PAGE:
The Educational and Cultural Implications of the Arab 'Spring'

Youssef Laaraj

Rabat - In the last ten years or so, the Arab world has seen unprecedented collapses in the realms of politics and economy, among others.

World NGOs regularly release area-specific rankings, in which Arab nations commonly rank at the bottom of lists in education, human rights, and income for instance while they top those of corruption and autocracy. Educational achievement, reading habits, happiness, security, and infrastructure are but some focal areas of development which keep Arab states and peoples far from achieving their hopes of progress and prosperity.

Citizens have been literally crushed under the reign of a generation of rulers who swept to power and seized its diverse mechanisms tightly to maintain control. They have, henceforth, abused their power by using armed forces to muffle people’s mouths and silence the voice of freedom and right. Mohamed El Bouazizi set fire to burn his body but actually burned his dreams and hopes, once and for all. The event sparked public outrage, and the impulse to protest went viral across the Arab landscape to eventually topple down rooted regimes, while contagious anti-government rallies were extinguished relentlessly throughout the MENA countries and eventually came to calamitous consequences.

The huge success of the revolution in its infant stage was seen as a ‘spring’ blossoming along the Arab territory and enlivened people's latent desires for freedom, rights, and promising opportunities. However, fires of power burned the green aspirations and caused massive violence and bloodshed,  rendering millions destitute and heartbroken. Massive migration, bloodshed, plagues, and a refugee crisis are but a few repercussions of a fake ‘spring’.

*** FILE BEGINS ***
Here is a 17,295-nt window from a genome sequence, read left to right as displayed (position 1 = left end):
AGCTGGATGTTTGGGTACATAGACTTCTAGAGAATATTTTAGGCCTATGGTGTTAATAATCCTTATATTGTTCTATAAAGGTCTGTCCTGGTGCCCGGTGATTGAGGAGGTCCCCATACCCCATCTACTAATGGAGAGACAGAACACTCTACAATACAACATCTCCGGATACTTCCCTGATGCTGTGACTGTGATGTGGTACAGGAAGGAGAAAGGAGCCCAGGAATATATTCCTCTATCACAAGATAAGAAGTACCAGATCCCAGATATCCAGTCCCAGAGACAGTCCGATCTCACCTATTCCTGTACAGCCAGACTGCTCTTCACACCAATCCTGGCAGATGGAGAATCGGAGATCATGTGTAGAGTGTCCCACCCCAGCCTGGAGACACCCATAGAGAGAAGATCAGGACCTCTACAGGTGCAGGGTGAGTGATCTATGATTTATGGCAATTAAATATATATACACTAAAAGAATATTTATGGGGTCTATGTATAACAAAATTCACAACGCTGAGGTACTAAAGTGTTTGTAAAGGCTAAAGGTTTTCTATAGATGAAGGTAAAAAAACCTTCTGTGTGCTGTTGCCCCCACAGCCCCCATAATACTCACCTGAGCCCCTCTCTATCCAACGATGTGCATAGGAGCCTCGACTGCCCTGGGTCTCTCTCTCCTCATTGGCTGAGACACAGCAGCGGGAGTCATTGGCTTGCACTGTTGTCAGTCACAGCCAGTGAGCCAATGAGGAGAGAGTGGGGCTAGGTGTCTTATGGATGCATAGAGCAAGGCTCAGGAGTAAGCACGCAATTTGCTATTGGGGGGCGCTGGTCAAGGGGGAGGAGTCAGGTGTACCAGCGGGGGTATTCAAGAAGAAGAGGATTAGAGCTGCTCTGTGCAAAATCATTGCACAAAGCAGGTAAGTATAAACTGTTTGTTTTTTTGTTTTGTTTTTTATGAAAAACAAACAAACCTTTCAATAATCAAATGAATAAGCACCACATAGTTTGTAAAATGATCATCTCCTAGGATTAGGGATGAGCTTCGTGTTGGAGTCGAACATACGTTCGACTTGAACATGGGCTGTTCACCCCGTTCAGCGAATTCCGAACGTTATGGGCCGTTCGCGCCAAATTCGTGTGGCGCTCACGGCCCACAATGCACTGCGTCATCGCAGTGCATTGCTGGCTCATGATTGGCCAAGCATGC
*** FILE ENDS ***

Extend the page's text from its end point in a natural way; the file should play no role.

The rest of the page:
Unfortunately, the wish for freedom, justice, equality, and supremacy of the law turned into atrocious nightmare. People’s dreams were immediately plucked by ruthless regimes, such as the case of Syria, while basic rights have been confiscated by newly malicious powers like in Egypt and Libya. People’s aspirations were fragile and emotional enough to be undermined and tranquillized by wicked self-serving agents.

Indeed, the immaturity of the uprisings, evident in their chaos, lack of orientation, and vandalism, reflected poor educational and moral standards. In Egypt, for instance, an anti-harassment movement emerged to record and condemn cases of sexual assault experienced by demonstrating women. Revolutions would have been much successful had they been wisely guided and well-organized.

Issues of vandalism, harassment, theft, inter-group conflicts from the one side, and brutal forces’ intervention, ad hoc arrests, and detentions from the other side demonstrate big degradation in the social, moral, and educational fabrics of Arabs. The so-called ‘spring’ was a mere opportunity for the people as well as regimes to express a deep sense of suppression that remained latent for ages thanks to opiums of faith and fear.

A revolution driven by the relentless outrage of hopeless outlaws,  blinded by a dream for upbeat future of freedoms and rights, could only come to a halt and yield calamitous consequences. The latter have jeopardized the interest of everyone irrespective of their social class, ethnicity, and degree of power. All have been losers in a battle doomed to failure in the light of many awful facts.

The educational systems of the Arab countries are on the verge of total bankruptcy, breeding generations of hopeless, frantic youth. Arab regimes have perpetuated their sterile education based on indoctrination and obsolete teaching methods, whose flesh is mere abstract artificial information.